On January 14, Google dropped some bombshell news on its Chromium blog, Building a more private web: A path towards making third party cookies obsolete. Google is to phase out those third-party cookies over the next couple of years by removing its support from them on the Chrome browsers.
Safari and Mozilla have eliminated those types of cookies already. But Google is deliberately opting for the gradual pace of two years rather than a hard stop. It explained its motivation to do so in rather noble terms:
“By undermining the business model of many ad-supported websites, blunt approaches to cookies encourage the use of opaque techniques such as fingerprinting (an invasive workaround to replace cookies), which can actually reduce user privacy and control. We believe that we as a community can, and must, do better.”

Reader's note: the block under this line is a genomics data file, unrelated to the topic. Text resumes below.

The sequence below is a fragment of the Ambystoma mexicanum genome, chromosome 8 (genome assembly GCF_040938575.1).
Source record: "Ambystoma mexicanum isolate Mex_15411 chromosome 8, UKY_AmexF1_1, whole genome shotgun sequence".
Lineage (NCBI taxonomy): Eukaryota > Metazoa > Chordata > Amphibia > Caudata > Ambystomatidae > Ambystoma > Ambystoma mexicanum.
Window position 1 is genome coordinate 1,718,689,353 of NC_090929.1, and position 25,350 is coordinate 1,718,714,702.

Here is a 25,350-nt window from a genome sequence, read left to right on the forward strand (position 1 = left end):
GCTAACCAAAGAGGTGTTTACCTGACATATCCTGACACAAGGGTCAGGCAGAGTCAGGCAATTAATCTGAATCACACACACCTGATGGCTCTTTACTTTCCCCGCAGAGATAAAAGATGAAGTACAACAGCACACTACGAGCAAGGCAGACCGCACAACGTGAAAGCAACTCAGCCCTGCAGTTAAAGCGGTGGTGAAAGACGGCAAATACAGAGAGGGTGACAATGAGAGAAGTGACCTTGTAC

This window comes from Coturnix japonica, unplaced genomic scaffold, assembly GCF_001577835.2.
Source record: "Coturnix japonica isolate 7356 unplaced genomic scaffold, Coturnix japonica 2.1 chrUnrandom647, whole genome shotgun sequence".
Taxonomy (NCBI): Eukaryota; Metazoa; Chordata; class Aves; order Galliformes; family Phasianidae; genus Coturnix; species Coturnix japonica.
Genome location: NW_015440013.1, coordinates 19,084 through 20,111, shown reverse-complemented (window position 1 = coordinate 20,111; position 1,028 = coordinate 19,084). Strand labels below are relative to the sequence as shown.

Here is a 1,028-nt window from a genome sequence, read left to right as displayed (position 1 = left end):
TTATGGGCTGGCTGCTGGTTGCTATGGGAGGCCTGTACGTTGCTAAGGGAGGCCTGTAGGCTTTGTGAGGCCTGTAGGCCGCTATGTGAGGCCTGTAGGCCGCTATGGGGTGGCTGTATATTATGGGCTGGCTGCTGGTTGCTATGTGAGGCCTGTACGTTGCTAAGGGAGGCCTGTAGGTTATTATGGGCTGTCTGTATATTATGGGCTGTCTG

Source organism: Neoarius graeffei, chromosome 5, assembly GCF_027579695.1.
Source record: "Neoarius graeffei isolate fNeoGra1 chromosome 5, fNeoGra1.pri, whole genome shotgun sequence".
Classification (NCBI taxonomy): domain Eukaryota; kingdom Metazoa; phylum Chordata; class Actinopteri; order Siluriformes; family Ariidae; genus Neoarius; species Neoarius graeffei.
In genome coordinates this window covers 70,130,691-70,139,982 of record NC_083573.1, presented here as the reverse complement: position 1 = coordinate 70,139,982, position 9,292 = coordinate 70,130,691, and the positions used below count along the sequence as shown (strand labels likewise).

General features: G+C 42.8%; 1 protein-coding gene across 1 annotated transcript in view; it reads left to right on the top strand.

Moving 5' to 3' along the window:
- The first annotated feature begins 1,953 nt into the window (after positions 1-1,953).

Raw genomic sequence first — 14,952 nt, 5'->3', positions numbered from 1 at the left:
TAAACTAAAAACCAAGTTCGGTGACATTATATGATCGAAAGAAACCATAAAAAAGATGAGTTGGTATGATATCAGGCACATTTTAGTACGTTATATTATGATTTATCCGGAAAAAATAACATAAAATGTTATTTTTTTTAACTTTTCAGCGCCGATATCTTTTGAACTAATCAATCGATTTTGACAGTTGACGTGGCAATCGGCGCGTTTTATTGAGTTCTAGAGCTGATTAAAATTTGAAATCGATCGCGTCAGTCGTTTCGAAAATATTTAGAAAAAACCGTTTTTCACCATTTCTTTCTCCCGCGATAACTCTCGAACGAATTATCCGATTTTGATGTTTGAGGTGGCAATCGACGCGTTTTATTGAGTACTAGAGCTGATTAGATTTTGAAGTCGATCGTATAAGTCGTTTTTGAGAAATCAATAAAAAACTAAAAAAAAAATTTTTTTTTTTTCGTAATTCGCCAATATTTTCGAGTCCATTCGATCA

It cites increasing demands for privacy and individuals’ right not to be tracked as motivating the move, but there could be more to it.
Ending cookies does not mean ending tracking
Having the cookie option eliminated likely raises alarm along marketers, as it has become a key instrument for tracking consumers online. However, eliminating cookies is not going to turn the Chrome browser into DuckDuckGo which promises a track-free experience.
As the Verge’s report on the news pointed out, Google intends to put out cookie alternatives that could provide marketers with data without being overly “invasive and annoying.” In fact, the new solutions are touted as being better for marketers, as well, making it possible to ”ensure that the infrastructure many sites use for logins don’t break, and help provide some level of anonymous tracking so advertisers can know if their ads actually converted into sales”.
Whether or not the new solutions will pan out will only become apparent over time. For now, the challenge for Google is to live up to the new climate of stricter privacy regulation that is no longer an issue that can be considered one only for those dealing with the EU – now that we have CCPA.